Sprout Your Summer Veggie Seeds Now

Gardener’s Notebook by Joshua Burman Thayer

DON’T WAIT! Sow your summer seeds now to ensure they are ready for your garden, come April and May.

Coco Coir is Cash:  When sprouting seeds, an inert non-soil medium is best. My favorite is coconut coir. This is the brown fiber at the palm frond’s base, which has been shredded into small bits. You buy it as a block and soak it overnight. Use it to fill six packs, 4-inch pots, or 1-gallon pots, depending on what you have.

Perlite is Perfect: Another inert soil-less sprouting medium is perlite. This expanded rock dust is like white popcorn, and like coco coir, it will provide good aeration while not over-wetting the seeds.  Either of the above will prevent the dampening off (aka seed rot) common in seeds started in black soil.

I recommend soaking your seed sprouting pots in 1 inch of water. (Photo by Joshua Burman Thayer)


Step 1: Soak your medium overnight and use it to fill your containers to within ½ inch of the top.

Step 2: Mark your batch to indicate which kind of seeds you are seeding and the date of seeding.

Step 3: Plant according to seed instructions. As a rule of thumb (literally) a seed is planted to a depth of twice the seed’s size.

Step 4: Carefully dust the planted seeds with an additional ¼-inch of coco coir. This will protect the seed from light until it sprouts.

Step 5: With a spray bottle, gently mist your seed starts until the surface is wet.

Step 6: Place planted pots into a pan filled 1 inch deep with water. This will allow soil in the new pots to slowly wick up the moisture as needed.

Step 7: Mist the plants 3 times per week.

Step 8: Once seeds have sprouted, begin to mist with kelp meal added into the water in your spray bottle. Use 1 tablespoon kelp meal in a full 750ml spray bottle.

Step 9: After 2 weeks of misting with kelp, transplant starts into the next size up pot, this time using an O.M.R.I. listed soil blend. These brands have the O.M.R.I. listing: Fox Farm, Happy Frog, Kellogg’s, Roots Organic, and Royal Gold.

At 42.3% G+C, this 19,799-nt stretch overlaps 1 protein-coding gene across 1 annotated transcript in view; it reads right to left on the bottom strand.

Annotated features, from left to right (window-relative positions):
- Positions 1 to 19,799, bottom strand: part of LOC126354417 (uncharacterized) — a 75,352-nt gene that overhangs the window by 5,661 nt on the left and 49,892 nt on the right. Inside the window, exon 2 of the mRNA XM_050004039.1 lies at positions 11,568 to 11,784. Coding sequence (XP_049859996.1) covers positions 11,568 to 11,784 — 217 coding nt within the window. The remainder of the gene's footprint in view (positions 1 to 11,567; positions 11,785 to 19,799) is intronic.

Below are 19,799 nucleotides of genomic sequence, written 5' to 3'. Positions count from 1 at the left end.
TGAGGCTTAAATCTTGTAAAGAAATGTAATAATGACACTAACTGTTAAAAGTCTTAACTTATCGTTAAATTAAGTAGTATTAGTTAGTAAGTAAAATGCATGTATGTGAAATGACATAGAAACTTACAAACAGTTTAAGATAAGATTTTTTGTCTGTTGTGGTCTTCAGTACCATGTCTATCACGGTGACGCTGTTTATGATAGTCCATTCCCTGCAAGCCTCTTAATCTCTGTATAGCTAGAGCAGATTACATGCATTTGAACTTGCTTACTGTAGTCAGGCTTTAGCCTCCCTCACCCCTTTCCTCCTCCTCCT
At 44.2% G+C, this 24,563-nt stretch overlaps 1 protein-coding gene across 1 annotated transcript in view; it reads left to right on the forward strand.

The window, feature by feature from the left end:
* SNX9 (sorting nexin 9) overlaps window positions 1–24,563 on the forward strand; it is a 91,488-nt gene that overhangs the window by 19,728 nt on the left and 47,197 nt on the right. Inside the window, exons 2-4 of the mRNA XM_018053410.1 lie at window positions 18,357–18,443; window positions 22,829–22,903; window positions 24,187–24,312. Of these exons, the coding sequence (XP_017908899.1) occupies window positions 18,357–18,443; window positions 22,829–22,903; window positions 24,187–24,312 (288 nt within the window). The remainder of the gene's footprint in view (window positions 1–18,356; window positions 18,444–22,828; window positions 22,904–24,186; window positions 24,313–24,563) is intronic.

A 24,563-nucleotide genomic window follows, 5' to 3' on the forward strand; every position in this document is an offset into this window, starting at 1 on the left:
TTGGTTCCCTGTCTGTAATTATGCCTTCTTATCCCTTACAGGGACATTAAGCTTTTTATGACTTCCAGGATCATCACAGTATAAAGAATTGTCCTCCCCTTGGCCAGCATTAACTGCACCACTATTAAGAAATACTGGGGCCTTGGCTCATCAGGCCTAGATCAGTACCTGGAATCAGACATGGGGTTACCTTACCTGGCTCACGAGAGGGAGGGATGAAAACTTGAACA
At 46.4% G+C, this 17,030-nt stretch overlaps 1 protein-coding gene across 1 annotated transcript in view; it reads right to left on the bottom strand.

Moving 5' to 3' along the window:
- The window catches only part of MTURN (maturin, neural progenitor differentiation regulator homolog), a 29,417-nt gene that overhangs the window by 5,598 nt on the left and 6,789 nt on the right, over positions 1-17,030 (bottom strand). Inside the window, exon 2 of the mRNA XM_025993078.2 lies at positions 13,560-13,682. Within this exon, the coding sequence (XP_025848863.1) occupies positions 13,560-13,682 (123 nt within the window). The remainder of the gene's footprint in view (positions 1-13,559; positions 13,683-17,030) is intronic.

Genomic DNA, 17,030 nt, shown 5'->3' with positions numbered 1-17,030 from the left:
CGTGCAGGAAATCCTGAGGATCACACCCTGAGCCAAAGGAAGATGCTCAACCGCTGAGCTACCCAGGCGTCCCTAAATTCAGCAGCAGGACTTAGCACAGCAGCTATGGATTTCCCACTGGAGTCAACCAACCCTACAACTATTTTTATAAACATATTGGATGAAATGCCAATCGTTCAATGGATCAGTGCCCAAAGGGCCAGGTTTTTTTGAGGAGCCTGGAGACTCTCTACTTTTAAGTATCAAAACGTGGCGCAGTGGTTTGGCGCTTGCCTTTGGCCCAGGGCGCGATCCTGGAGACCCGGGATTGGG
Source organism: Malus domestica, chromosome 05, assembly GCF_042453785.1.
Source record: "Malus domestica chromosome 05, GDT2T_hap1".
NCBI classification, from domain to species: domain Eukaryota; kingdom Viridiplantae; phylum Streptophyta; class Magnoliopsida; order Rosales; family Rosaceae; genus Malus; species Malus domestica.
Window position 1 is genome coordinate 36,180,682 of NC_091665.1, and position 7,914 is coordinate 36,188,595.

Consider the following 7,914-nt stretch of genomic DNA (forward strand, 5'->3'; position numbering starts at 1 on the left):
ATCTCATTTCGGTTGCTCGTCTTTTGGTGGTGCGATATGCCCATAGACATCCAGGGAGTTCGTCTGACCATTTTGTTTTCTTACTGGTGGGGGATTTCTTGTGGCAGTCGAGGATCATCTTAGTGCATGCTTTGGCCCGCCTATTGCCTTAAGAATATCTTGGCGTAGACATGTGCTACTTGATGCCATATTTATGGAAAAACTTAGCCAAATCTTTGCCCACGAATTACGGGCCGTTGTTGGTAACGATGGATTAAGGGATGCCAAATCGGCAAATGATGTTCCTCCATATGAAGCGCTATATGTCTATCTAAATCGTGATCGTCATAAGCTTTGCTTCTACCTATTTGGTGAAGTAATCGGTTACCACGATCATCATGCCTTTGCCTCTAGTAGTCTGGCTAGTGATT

Step 10: In April and May, your starts will be large and ready to plant direct into your raised beds.


Beans and celery cohabitate in one sprouting pot. (Photo by Joshua Burman Thayer)

Let Companion Plants Cohabitate!

Try a companion plant co-habitation pot.
Use a 1-gallon pot and try one or more of these combos:

Borage and tomato

Basil and tomato

Cucumber and beans

Peas and squash

Corn and beans

Beans and celery


More about starting summer crops.



While you wait for your seedlings to mature in their pots until summer planting time, consider some fast-growing spring crops. Also known as catch crops, these plants will sprout despite the cool late-winter soil temperatures and will finish in the next 60 days. Simply grow them until they are mature or until you need the real estate for your summer starts.

Arugula: If you can see bare soil in your garden, consider planting arugula in those spots right now. It’s a rewarding and accommodating addition to your cool-season beds. Read more about arugula here.

French Breakfast Radish: Far less spicy than the round varieties, this fertile radish will sprout up from each and every seed you plant. Go slowly and plant them 2-4 inches apart. I put radish in my ramen as a potato replacement.

Garden Peas: Nothing draws kids to the garden like the chance to snack on spring peas, and cultivating this fast-growing plant maximizes the value of your time in the garden. What’s more, peas fix nitrogen and enrich your soil for your summer crops to follow.

More catch crop ideas here.


May the year 2021 be our best growing season yet! Happy gardening.

WANT TO LEARN MORE? Visit Joshua Burman Thayer at nativesungarden.com